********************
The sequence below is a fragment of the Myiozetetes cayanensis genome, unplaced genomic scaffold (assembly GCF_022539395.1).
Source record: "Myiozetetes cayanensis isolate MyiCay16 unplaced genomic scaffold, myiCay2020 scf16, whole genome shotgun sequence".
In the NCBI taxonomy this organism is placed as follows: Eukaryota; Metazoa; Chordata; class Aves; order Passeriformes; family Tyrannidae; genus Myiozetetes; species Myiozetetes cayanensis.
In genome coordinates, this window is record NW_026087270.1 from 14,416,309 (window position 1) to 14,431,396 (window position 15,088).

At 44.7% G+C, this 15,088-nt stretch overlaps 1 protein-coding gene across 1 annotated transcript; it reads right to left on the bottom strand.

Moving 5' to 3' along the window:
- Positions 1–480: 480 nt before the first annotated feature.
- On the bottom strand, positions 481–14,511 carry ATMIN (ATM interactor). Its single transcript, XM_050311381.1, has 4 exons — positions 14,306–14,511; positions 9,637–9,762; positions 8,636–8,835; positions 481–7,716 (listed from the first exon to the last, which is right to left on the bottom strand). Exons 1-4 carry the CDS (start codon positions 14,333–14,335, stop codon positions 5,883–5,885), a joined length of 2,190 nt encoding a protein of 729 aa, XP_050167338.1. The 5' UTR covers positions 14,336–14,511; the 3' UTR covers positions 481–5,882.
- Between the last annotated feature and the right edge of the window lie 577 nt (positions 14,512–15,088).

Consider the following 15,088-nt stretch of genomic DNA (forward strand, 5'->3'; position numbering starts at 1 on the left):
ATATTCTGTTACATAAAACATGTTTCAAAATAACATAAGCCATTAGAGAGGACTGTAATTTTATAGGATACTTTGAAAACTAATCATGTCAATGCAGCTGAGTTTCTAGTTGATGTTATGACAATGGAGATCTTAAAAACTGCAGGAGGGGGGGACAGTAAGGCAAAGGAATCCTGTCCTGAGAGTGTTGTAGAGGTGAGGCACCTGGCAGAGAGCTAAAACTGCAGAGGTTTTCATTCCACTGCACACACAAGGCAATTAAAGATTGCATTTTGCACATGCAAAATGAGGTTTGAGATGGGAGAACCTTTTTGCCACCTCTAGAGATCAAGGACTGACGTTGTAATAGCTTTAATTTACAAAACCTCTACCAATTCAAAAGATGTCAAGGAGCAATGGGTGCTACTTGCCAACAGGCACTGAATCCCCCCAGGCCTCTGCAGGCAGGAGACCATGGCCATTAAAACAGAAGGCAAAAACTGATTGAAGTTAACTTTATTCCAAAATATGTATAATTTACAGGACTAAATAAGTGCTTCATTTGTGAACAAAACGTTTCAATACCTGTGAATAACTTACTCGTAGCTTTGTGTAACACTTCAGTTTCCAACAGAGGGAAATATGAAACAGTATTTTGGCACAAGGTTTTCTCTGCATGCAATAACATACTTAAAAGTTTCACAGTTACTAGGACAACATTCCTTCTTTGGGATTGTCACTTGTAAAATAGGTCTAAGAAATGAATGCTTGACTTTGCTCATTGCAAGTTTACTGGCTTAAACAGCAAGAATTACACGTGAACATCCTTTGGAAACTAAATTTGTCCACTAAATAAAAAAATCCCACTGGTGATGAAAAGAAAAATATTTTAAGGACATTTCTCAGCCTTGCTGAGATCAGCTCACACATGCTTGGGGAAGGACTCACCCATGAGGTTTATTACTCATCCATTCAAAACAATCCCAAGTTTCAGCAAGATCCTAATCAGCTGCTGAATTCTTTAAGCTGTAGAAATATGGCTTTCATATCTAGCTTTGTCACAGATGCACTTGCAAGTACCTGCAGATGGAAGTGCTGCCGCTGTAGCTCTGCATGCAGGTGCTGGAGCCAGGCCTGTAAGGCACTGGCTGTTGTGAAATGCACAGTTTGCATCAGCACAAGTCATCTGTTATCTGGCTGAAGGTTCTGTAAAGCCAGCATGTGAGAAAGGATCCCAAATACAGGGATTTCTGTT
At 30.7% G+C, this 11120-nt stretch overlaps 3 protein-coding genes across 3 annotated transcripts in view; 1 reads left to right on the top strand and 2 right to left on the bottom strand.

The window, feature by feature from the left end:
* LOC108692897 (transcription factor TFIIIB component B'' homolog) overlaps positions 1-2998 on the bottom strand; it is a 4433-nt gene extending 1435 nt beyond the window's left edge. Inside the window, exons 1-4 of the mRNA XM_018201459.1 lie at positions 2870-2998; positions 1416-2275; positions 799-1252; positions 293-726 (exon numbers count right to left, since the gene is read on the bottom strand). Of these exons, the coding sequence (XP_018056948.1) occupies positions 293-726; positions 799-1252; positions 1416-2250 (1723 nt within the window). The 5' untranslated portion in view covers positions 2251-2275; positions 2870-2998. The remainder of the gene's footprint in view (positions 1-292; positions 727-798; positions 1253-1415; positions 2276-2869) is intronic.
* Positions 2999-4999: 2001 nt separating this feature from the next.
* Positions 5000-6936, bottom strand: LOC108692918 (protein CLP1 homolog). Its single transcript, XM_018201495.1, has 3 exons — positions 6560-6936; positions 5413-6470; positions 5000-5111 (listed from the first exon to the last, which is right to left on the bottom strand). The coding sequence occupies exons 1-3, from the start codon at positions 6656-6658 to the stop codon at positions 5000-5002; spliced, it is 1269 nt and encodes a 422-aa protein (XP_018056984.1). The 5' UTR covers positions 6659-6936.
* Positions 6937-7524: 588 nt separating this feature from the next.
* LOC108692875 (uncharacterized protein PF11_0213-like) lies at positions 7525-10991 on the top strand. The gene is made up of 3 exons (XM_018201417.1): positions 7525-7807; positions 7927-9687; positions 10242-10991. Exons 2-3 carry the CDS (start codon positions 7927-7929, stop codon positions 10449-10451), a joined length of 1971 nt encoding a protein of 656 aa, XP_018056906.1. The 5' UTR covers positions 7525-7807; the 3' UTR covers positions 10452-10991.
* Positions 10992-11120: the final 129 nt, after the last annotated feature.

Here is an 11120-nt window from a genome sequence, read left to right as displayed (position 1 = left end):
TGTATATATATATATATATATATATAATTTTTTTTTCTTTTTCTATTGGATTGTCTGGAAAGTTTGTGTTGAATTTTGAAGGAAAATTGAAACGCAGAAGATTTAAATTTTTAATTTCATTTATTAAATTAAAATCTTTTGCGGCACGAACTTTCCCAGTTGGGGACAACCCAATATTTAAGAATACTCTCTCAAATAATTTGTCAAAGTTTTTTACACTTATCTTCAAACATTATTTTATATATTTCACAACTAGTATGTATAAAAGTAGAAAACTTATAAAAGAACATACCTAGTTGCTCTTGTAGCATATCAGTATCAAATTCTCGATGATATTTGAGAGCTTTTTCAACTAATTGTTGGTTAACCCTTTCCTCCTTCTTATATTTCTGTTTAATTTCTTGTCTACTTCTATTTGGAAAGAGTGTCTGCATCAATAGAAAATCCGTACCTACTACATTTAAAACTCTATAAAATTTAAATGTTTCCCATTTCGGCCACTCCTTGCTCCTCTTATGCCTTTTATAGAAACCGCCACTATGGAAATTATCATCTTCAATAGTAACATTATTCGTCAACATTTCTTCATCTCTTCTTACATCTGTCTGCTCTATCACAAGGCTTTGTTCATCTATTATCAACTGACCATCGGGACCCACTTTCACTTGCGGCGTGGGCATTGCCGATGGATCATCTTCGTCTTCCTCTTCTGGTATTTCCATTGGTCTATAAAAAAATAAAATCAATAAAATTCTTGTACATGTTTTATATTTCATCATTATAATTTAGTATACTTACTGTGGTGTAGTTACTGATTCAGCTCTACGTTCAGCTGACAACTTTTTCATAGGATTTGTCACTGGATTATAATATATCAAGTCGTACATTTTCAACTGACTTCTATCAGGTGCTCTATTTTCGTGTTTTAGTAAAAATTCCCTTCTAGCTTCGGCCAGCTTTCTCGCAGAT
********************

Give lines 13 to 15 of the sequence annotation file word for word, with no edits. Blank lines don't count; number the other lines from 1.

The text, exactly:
The window, feature by feature from the left end:
* LOC108692897 (transcription factor TFIIIB component B'' homolog) overlaps positions 1-2998 on the bottom strand; it is a 4433-nt gene extending 1435 nt beyond the window's left edge. Inside the window, exons 1-4 of the mRNA XM_018201459.1 lie at positions 2870-2998; positions 1416-2275; positions 799-1252; positions 293-726 (exon numbers count right to left, since the gene is read on the bottom strand). Of these exons, the coding sequence (XP_018056948.1) occupies positions 293-726; positions 799-1252; positions 1416-2250 (1723 nt within the window). The 5' untranslated portion in view covers positions 2251-2275; positions 2870-2998. The remainder of the gene's footprint in view (positions 1-292; positions 727-798; positions 1253-1415; positions 2276-2869) is intronic.
* Positions 2999-4999: 2001 nt separating this feature from the next.